X-ray Imaging with Micron Resolution

An x-ray detector is only as good as its image resolution. Our technology, which uses coherent bundles of scintillating fibers, provides a substantial increase in resolution over existing x-ray detector technologies.

Market Opportunity
The usefulness of x-ray imaging’s many medical applications is limited by the image resolution. The x-rays currently used for mammography, for example, are 80–100 microns. The less than 10-micron resolution of x-rays produced with our technology will greatly improve the ability to discern malignancies. The greater resolution produced by our technology will also improve imaging in various scientific and engineering fields.

Innovation and Meaningful Advantages
Our technology includes a methodology for creating coherent bundles of scintillating fibers, also known as glass capillary arrays, to significantly increase the resolution in x-ray detectors to the single-digit micron range. These coherent bundles of scintillating fibers are then placed opposed to a charge-couple device (CCD) camera or integrated with a complementary metal oxide semiconductor (CMOS) photodetector. Incident x-rays activate the scintillators in individual fibers, which emit visible light to the camera, which then generates an image. Because scintillator size is correlated with image resolution, the use of coherent bundles of small-diameter scintillating fibers greatly increases the maximum image resolution. 

We intend to create these fibers by infusing a scintillator-embedded plastic into a plate with 3-15 micron-diameter pores. The pore walls have a highly reflective silver coating; a thin refractory buffer layer prevents deterioration of this coating. This reflective cladding structure maximizes photon yield in the pore structure. The bundles have slightly diagonal fibers, which enable four low-cost, high-resolution CMOS sensors to be grouped together, for a large active sensing area. This allows for high-resolution x-rays of large objects without the need for an expensive larger area CMOS detector.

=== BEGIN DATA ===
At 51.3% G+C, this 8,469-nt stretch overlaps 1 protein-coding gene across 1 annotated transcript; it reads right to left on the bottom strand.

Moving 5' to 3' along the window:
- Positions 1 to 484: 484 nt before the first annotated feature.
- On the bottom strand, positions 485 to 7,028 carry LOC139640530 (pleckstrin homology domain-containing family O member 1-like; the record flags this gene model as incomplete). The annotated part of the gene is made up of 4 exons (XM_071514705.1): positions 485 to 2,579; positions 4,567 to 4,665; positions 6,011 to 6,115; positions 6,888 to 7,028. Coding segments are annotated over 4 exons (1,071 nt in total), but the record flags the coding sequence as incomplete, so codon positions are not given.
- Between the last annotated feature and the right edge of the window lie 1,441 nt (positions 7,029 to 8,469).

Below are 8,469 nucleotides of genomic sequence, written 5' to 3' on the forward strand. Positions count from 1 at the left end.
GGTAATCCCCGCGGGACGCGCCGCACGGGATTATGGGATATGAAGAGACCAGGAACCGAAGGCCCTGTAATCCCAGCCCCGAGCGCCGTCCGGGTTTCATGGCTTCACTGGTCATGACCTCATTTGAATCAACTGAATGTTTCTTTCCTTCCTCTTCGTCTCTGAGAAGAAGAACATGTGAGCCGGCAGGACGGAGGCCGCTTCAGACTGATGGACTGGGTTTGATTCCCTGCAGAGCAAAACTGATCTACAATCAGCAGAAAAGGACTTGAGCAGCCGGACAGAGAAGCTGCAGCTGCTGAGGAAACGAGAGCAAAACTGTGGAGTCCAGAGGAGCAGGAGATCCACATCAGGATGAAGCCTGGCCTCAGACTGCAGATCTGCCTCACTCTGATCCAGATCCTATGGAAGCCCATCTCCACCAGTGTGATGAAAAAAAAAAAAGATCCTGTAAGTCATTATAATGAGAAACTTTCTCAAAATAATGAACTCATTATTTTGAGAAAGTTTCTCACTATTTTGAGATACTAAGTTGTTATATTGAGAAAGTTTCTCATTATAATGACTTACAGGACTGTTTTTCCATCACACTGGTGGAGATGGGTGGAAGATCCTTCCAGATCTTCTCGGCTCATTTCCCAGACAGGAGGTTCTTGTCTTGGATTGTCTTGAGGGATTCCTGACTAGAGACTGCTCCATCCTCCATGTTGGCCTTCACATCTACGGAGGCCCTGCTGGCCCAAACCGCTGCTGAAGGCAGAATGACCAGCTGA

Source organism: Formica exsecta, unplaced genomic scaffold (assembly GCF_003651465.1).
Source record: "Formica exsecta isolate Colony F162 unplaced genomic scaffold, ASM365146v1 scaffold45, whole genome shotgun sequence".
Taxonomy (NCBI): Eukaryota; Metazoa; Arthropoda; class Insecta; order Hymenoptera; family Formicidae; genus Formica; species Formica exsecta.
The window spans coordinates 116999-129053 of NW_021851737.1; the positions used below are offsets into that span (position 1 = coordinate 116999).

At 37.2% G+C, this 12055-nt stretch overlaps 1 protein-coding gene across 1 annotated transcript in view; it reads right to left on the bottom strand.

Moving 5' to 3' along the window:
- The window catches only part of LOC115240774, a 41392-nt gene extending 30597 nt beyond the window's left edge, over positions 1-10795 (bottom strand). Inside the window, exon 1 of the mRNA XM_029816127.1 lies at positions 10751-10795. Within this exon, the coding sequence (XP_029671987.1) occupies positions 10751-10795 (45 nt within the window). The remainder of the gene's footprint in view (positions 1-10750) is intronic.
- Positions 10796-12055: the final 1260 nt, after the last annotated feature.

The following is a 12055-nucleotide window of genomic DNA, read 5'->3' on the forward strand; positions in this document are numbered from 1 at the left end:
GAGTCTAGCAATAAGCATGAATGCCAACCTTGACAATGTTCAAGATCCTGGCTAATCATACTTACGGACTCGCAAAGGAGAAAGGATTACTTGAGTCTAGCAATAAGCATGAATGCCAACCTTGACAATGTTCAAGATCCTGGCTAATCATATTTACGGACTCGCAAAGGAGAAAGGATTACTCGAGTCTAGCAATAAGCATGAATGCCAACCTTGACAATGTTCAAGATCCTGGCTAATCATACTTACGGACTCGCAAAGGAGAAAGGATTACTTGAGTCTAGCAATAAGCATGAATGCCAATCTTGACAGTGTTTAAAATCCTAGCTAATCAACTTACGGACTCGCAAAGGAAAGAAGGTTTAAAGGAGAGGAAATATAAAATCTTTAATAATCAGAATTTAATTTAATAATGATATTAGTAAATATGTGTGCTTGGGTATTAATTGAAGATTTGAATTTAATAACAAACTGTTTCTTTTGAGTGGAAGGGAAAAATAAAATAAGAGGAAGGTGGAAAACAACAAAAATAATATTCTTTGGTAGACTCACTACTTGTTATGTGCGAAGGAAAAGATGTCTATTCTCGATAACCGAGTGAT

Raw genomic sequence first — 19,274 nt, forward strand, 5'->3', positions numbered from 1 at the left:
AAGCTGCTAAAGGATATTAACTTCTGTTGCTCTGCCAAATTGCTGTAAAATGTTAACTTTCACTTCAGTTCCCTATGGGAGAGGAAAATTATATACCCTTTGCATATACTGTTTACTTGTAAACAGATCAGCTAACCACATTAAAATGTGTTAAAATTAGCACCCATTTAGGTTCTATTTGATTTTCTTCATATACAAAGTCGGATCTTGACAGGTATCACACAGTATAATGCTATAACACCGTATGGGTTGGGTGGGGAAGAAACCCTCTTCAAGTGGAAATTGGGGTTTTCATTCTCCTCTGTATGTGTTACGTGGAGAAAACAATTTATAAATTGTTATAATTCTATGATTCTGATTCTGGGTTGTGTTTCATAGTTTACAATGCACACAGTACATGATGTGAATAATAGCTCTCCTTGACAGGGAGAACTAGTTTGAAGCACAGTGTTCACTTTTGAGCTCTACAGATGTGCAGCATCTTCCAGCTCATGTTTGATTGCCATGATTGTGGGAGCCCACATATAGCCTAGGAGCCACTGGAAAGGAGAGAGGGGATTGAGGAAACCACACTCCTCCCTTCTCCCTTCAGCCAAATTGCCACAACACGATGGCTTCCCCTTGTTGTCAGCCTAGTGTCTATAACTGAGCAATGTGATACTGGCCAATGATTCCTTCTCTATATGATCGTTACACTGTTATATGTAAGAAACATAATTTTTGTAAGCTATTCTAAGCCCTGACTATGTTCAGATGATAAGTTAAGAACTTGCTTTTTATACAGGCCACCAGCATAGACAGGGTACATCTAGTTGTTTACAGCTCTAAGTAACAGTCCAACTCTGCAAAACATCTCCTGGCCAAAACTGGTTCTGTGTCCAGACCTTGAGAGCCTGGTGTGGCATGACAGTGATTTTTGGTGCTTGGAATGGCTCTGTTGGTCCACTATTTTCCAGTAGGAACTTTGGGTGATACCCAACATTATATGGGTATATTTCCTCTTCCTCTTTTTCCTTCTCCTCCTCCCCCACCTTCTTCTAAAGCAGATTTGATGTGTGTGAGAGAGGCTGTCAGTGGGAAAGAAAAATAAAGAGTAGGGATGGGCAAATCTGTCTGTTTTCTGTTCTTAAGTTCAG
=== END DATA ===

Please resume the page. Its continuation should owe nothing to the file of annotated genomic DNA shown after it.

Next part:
Collaboration Opportunity
We are interested in exploring 1) startup opportunities with investors in the medical imaging space; 2) research collaborations with leading medical imaging companies to further develop this technology; and 3) licensing opportunities with medical imaging companies.

Principal Investigator
Angus I. Kingon, PhD
Barrett Hazeltine University Professor of Entrepreneurship and Organizational Studies
Professor of Engineering
Brown University
Brown Tech ID #2286, 3020, 3030

IP Information
2014-03-06 US9611168B2; issued
2014-03-06 US10358376B2; issued
2014-03-06 US10399887B2; issued
2020-10-16 63/092651; provisional
2020-10-16 63/092,716; provisional

Morse TD, Mostovych N, Gupta R, Murphy T, Weber P, Cherepy N, Adams B, Bifano T, Stankus B, Akif A, Kingon A. Demonstration of a high resolution x-ray detector for medical imaging. Proceedings, Radiation Detectors in Medicine, Industry, and National Security XIX. 2018 Sept. 11;10763. doi.org/10.1117/12.2320723.

Patent Information:
For Information, Contact:
Brown Technology Innovations
350 Eddy Street - Box 1949
Providence, RI 02903
Kenneth Breuer
Avilash Cramer
Christopher Bull
Paul Waltz
Ragiv Gupta
Theodore Morse
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